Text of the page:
In other words, if you live in San Francisco and go to Starbucks at 4 P.M. a couple of times a week, you probably have some similarities with someone in New York who also visits Starbucks at around the same time. Knowing where a person in New York goes to dinner on a Friday night could help a visitor to the city make a better restaurant choice, Jebara says.

As smart phones with GPS sensors become more popular, companies and researchers have clamored to make sense of all the data that this can reveal. Sense Networks is a part of a research trend known as reality mining, pioneered by Alex Pentland of MIT, who is a cofounder of Sense Networks. Another example of reality mining is a research project at Intel that uses cell phones to determine whether a person is the hub of a social network or at the periphery, based on her tone of voice and the amount of time she talks.

Jebara is aware that the idea of tracking people’s movements makes some people uncomfortable, but he insists that the data used is stripped of all identifying information. In addition, anyone who uses Citysense must first agree to let the system log her position. A user can also, at any time, delete her data from the Sense Networks database, Jebara says.

Part of Sense Networks’ business plan involves providing GPS data about city activity to advertisers, Jebara says. But again, this does not mean revealing an individual’s whereabouts–just where certain types of people congregate and when. For instance, Sense Networks’ data-analysis algorithms may show that a particular demographic heads to bars downtown between 6 and 9 P.M. on weekdays. Advertisers could then tailor ads on a billboard screen to that specific crowd.

So far, Jebara says, Sense Networks has categorized 20 types, or “tribes,” of people in cities, including “young and edgy,” “business traveler,” “weekend mole,” and “homebody.” These tribes are determined using three types of data: a person’s “flow,” or movements around a city; publicly available data concerning the company addresses in a city; and demographic data collected by the U.S. Census Bureau. If a person spends the evening in a certain neighborhood, it’s more likely that she lives in that neighborhood and shares some of its demographic traits.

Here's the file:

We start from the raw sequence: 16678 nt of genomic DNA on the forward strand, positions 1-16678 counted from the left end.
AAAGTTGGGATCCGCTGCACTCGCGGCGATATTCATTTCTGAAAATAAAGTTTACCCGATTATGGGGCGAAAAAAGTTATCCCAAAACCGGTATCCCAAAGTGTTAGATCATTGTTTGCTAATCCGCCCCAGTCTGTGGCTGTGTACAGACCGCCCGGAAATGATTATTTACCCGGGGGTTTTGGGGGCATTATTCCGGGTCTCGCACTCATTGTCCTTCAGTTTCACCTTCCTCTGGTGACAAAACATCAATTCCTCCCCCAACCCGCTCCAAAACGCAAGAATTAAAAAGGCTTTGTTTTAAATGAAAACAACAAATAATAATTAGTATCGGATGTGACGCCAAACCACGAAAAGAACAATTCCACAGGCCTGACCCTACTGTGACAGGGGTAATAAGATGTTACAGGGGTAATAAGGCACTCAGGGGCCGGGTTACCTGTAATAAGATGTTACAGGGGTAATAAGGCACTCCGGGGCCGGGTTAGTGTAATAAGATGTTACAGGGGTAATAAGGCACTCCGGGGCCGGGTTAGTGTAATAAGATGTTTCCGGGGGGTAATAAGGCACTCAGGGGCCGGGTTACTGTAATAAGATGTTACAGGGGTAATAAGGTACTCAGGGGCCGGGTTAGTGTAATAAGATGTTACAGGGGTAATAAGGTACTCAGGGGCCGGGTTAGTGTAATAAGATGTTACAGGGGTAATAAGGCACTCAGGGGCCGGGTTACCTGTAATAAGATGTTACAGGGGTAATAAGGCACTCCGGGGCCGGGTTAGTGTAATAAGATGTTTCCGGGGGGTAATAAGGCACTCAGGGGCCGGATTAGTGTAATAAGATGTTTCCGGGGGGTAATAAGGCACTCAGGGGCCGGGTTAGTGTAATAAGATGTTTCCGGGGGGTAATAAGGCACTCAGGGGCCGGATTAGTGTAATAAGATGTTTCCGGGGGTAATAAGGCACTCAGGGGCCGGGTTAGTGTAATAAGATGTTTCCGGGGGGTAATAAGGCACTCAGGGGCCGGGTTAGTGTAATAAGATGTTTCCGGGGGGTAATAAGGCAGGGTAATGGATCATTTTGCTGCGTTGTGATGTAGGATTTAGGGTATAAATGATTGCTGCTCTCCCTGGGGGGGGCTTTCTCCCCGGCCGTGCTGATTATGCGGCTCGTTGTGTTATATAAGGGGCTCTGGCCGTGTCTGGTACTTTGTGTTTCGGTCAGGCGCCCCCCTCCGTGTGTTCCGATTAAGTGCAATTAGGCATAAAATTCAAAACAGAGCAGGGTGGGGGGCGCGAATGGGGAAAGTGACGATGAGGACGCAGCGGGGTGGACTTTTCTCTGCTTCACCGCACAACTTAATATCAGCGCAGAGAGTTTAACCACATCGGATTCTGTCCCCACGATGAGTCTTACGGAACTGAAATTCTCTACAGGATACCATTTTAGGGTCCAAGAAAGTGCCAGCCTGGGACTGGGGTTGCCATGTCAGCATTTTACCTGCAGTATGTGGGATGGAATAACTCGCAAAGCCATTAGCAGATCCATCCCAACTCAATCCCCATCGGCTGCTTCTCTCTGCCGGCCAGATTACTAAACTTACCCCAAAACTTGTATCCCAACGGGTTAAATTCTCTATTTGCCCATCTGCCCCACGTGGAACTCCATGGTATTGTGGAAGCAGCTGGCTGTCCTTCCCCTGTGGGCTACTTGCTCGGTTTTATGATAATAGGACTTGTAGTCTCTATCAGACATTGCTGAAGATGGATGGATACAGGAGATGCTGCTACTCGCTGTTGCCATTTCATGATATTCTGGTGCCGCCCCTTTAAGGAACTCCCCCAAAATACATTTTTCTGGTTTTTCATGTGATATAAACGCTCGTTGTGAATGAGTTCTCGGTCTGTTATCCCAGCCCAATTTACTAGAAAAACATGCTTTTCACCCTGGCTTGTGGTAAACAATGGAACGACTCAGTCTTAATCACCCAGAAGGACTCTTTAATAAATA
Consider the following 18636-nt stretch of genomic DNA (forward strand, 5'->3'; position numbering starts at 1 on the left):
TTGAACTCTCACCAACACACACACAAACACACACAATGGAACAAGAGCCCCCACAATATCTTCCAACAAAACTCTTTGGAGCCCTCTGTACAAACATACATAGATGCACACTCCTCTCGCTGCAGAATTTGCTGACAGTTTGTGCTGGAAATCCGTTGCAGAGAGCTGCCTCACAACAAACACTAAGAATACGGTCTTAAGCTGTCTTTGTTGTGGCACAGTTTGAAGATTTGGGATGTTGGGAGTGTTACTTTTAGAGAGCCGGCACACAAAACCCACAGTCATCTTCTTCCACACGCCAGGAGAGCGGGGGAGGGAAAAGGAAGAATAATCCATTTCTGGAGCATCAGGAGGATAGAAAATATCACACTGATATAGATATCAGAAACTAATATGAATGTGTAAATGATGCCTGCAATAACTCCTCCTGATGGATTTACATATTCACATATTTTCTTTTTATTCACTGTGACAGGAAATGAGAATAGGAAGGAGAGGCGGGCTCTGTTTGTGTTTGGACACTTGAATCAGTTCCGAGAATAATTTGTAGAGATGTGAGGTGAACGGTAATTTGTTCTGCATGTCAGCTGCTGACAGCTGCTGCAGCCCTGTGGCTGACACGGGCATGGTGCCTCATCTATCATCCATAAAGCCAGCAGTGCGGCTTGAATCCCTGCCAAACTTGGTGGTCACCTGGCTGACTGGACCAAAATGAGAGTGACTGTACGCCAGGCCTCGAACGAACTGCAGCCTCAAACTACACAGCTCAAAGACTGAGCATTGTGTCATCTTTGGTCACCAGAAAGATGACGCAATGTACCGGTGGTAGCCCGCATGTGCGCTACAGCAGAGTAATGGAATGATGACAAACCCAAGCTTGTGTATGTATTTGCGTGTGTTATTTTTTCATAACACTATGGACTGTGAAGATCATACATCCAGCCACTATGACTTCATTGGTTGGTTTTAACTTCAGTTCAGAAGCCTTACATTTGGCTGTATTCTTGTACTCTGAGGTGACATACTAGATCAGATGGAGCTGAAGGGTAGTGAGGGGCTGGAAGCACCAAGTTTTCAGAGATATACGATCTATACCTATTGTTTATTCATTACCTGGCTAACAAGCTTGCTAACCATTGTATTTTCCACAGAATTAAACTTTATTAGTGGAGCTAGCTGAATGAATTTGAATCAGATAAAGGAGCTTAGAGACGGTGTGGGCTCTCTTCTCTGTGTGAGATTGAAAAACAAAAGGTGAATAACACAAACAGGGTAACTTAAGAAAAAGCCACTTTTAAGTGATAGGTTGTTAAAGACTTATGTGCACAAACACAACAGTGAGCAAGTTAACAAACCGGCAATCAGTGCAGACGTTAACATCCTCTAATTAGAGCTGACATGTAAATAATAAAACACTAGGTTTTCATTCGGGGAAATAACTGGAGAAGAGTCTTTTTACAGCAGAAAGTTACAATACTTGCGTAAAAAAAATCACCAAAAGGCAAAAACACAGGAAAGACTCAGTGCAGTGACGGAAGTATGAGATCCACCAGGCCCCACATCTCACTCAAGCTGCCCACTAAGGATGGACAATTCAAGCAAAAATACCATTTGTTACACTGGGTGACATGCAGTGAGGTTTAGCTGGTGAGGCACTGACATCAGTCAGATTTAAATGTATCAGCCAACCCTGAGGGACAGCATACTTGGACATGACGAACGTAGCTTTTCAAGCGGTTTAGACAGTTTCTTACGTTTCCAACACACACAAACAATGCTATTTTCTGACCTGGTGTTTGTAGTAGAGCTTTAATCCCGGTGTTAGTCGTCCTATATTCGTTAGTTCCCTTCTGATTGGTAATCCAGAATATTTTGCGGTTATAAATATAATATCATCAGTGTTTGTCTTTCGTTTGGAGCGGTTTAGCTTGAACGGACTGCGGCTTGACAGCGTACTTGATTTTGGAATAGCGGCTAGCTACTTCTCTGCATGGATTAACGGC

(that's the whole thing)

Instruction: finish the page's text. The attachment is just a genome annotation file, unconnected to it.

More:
By analyzing these types of data, engineers at Sense Networks can determine the probability that a user will visit a certain type of location, like a coffee shop, at any time. Within a couple of weeks, says Jebara, the matrix provides a reliable probability of the type of place–not the exact place or location–that a person will be at any given hour in a week. The probability is constantly updated, but in general, says Jebara, most people’s behavior does not vary dramatically from day to day.

Sense Networks is exploring what GPS data can reveal about behavior, says Eric Paulos, a professor of computer science at Carnegie Mellon. “It’s interesting to see things like this, [something] that was just research a few years ago, coming to the market,” he adds. Paulos says it will be important to make sure that people are aware of what data is being used and how, but he predicts that more and more companies are going to find ways to make use of the digital bread crumbs we leave behind. “It’s going to happen,” he says.